• Bridge (replaced) - Meeteetsee WY
    "At Meeteetse the CWA built a bridge over the Greybull River for the simple reason that high water isolated the community from people it served. The local justification for the bridge explained, “A grave need exists for this bridge. It serves a rural community that is otherwise totally cut off from all means of travel to and from their homes during the flood or high-water period of the year and during the remainder of the year is forced to rely upon a temporary, unsafe and wholly satisfactory bridge. Most important of all, this bridge is depended upon to transport children...
  • Bridge #2, Hot Springs National Park - Hot Springs AR
    "This road and drainage structure was erected at Lake Catherine State Park ...for the purpose of providing a passable roadbed for the construction of the main vehicular access road into the park" (Story, 1992). The bridge was constructed of stone walls and foundation with concrete lintel and deck by the 3777th Company of the Civilian Conservation Corps, Arkansas District, stationed at Friendship, Arkansas. "This structure was constructed by the CCC as part of the overall plan to develop this site as a public park to be administered by the state of Arkansas"   (https://www.arkansaspreservation.com).
  • Bridge Approaches - Delaware City DE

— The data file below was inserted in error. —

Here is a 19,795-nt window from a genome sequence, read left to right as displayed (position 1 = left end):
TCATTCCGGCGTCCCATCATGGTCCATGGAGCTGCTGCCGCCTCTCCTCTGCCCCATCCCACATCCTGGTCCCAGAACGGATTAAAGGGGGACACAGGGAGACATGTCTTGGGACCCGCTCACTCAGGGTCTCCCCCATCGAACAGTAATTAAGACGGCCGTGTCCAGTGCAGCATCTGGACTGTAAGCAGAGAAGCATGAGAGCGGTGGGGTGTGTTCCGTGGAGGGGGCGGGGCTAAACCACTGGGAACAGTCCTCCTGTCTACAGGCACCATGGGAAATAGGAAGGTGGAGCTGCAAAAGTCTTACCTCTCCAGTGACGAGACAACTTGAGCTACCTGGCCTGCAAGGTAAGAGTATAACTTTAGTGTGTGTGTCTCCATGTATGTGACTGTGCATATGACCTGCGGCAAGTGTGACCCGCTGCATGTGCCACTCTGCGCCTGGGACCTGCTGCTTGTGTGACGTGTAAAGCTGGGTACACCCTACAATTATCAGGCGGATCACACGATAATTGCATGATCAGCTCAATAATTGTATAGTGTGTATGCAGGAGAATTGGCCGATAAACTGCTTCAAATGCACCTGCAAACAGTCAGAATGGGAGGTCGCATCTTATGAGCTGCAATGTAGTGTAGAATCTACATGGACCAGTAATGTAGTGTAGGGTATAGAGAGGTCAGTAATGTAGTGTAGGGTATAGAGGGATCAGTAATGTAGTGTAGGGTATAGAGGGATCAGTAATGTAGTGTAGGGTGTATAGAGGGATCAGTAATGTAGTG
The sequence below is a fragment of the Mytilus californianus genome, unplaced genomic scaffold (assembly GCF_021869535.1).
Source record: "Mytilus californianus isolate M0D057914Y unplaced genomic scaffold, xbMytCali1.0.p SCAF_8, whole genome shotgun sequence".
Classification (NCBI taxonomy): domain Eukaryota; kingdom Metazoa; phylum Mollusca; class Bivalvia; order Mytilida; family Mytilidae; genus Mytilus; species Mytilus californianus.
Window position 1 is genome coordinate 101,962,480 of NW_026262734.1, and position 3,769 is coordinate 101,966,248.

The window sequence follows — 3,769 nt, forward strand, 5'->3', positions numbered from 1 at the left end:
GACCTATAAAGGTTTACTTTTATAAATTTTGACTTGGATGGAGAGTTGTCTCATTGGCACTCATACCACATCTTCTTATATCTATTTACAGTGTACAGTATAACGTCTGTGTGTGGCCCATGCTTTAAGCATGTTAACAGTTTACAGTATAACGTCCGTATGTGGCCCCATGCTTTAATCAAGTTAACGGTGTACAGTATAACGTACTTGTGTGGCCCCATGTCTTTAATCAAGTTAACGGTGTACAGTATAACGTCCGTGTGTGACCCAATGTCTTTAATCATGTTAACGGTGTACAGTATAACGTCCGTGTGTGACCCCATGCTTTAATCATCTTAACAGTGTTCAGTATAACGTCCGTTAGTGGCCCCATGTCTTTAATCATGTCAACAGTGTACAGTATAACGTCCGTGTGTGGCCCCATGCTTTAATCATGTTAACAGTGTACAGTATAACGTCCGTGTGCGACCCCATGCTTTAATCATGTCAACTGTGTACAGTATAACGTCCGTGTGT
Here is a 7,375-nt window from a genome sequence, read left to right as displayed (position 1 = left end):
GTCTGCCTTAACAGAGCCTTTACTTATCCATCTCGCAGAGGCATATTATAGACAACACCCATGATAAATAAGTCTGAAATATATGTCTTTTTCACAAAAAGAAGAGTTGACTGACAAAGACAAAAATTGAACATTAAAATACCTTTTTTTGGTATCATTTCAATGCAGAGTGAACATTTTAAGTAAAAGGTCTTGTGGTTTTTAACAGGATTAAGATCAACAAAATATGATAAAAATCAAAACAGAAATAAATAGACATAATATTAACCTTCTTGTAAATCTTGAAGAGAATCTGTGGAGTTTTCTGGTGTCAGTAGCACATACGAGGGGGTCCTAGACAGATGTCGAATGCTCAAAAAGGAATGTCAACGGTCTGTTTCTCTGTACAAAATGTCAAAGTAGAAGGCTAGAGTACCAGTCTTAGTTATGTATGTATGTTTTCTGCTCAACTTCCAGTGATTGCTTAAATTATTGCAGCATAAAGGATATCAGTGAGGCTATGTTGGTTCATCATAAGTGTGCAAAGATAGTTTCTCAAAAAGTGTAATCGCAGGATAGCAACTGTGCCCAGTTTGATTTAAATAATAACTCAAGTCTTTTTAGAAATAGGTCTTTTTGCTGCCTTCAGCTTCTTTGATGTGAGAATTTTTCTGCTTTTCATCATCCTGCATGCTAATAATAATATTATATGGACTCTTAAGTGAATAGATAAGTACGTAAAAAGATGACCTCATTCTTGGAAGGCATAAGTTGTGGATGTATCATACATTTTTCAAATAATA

Delaware utilized substantial federal resources in developing and improving its road network during the Great Depression. Among the dozens of projects undertaken by the federal Civil Works Administration (C.W.A.) during 1934 was construction at the bridge approaches of what Living New Deal believes to be the former Reedy Point Bridge south of Delaware City. An average of 1,410 were put to work each week during 1934 as a result of the CWA's road, sidewalk, bridge, and other related infrastructure efforts in Delaware.
  • Bridge Construction - Freehold NY
    The Works Progress Administration (WPA) photo pictured here notes that this bridge replaced an old pratt truss structure that was "...badly damaged by the 1936 floods."  The photo is dated January 5, 1937. The Living New Deal does not know the present status or exact location of this project.